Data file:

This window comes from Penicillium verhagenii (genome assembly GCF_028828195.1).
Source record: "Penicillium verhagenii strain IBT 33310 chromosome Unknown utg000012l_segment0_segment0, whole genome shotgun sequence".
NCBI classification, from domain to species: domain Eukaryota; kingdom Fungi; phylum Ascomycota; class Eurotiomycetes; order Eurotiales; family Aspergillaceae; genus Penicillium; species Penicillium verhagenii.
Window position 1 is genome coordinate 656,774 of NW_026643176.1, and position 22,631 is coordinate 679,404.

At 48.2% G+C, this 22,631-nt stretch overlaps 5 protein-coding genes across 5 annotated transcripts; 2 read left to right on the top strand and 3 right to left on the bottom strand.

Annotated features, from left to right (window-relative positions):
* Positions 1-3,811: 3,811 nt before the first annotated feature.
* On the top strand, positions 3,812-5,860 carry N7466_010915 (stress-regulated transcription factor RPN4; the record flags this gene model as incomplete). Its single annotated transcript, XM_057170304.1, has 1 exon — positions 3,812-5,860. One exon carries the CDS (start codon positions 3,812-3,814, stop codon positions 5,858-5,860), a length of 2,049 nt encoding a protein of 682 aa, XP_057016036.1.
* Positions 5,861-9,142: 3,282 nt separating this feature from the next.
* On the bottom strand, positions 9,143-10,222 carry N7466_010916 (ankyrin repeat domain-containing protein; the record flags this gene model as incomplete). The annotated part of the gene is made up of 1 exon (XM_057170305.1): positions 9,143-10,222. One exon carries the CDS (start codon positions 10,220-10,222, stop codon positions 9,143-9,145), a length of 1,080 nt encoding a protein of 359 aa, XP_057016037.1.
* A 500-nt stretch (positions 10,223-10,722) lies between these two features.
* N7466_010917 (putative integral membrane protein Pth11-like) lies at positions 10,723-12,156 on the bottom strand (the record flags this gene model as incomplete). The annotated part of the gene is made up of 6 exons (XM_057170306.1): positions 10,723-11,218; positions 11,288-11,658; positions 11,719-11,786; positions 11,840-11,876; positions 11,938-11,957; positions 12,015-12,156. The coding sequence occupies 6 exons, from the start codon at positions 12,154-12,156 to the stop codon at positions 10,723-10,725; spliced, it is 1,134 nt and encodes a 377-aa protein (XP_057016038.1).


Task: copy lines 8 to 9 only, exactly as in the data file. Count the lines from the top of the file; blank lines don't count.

* On the top strand, positions 3,812-5,860 carry N7466_010915 (stress-regulated transcription factor RPN4; the record flags this gene model as incomplete). Its single annotated transcript, XM_057170304.1, has 1 exon — positions 3,812-5,860. One exon carries the CDS (start codon positions 3,812-3,814, stop codon positions 5,858-5,860), a length of 2,049 nt encoding a protein of 682 aa, XP_057016036.1.
* Positions 5,861-9,142: 3,282 nt separating this feature from the next.